Stephanie – Intimate Partner Violence and Homelessness
I notice Stephanie on a Thursday evening after she takes a spoonful of delicious looking home-made butternut squash soup and a bite of cornbread, prepared by Streets of Paradise volunteers. I approach her and ask if she would be willing to chat with me. She graciously agrees. We try to get comfortable sitting on the sidewalk, she takes another bite of her cornbread and then slowly begins telling me her story.
She is 45 years old and has been homeless for one month. She sleeps outside of the Salvation Army on the sidewalk. It is cold and uncomfortable, especially on her back. She rarely has the $12 that would afford her sleeping inside the building. She smiles adding, “Anyway when you sleep at the Sally Army they wake you at 4:30 am when it’s still dark outside, even if it’s cold, you’ve got to leave the building, go out onto the street with all your bags and then line back up for breakfast at 9:00 am.”
She became homeless when her mother kicked her out of the house because she could not afford the $250 expected as a monthly rent payment. Stephanie wipes a tear from her left eye, “At 45 you never think that you’ll get kicked out by your own mother when you are trying to get it together after a violently abusive relationship.” I am struck by this and gently probe a little further.
Stephanie tells me that she worked for Kmart for 15 years and describes herself as a responsible, dependable employee. She always struggled financially, while she worked full time. A large percentage of her low income went towards paying for housing, which made it exceedingly difficult for her to make ends meet. A few months ago she received a ride from a friend and was involved in a terrible car accident. She sustained multiple injuries including several crushed spinal discs in her lower back. Her constant residual back pain made standing for prolonged periods unbearable and returning to her former employment impossible. Without any savings, she had limited options.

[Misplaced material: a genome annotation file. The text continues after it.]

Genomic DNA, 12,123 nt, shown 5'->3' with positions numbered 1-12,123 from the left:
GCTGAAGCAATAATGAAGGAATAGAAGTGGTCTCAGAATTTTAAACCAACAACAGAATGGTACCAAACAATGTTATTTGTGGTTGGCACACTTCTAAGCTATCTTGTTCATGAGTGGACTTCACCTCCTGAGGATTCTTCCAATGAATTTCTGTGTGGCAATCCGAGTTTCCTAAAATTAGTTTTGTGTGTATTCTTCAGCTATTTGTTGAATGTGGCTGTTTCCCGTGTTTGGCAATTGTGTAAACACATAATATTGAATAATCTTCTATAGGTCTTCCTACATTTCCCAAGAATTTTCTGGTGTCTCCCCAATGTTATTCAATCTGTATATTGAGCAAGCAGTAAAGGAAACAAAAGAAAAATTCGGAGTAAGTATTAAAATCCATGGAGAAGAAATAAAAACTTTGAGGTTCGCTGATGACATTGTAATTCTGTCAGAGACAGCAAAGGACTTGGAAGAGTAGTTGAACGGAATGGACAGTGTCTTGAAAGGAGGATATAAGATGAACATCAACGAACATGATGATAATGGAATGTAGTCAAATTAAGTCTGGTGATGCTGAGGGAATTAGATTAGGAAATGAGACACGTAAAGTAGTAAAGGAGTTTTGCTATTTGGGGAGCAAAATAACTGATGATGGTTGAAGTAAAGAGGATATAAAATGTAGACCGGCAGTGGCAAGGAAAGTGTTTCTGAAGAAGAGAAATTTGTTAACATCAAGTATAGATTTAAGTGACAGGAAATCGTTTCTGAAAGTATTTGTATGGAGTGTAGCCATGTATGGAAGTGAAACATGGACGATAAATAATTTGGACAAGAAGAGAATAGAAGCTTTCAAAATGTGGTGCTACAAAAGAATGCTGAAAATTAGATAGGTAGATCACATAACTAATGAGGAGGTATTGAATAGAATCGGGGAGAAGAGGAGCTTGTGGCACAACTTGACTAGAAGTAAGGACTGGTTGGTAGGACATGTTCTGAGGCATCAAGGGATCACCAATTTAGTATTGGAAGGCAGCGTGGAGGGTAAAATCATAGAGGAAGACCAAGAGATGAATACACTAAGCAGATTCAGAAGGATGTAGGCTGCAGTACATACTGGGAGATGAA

While recovering from the injuries sustained in the car accident and looking for alternative employment, her live-in boyfriend attacked her, punching her multiple times in the face, he then took her cell phone; repeatedly smashed it on her head, fracturing her skull and stabbing her hand. It took her months to recover from her physical injuries and she makes no mention of her emotional scars. Stepanie adds, “I lived through terrible domestic violence and now I’m homeless, I knew his temper was out of control. He was an evil man, he even stole my debit card after beating me up. ”
I find myself playing Stepanie’s story over and over in my head as I walk slowly towards my car at the end of the evening, processing our conversation. Hers is one of multiple interlocking and intersecting life events that led her to homelessness. According to the US Department of Housing and Urban Development domestic violence is the third leading cause of homelessness. She is a woman holding onto doubts, pain, vulnerability, and real concerns for her future. However, the Trump administration has cruel intentions including budgetary cuts for homeless services and has suggested eliminating the agency that coordinates the federal response to homelessness. If we close our eyes for a moment and picture Stephanie we cannot in clear conscience imagine a woman leaving her intimate partner violent relationship and facing the added trauma and uncertainty of homelessness without a support system.
“There may be times when we are powerless to prevent injustice, but there must never be a time when we fail to protest.”Ellie Wiesel
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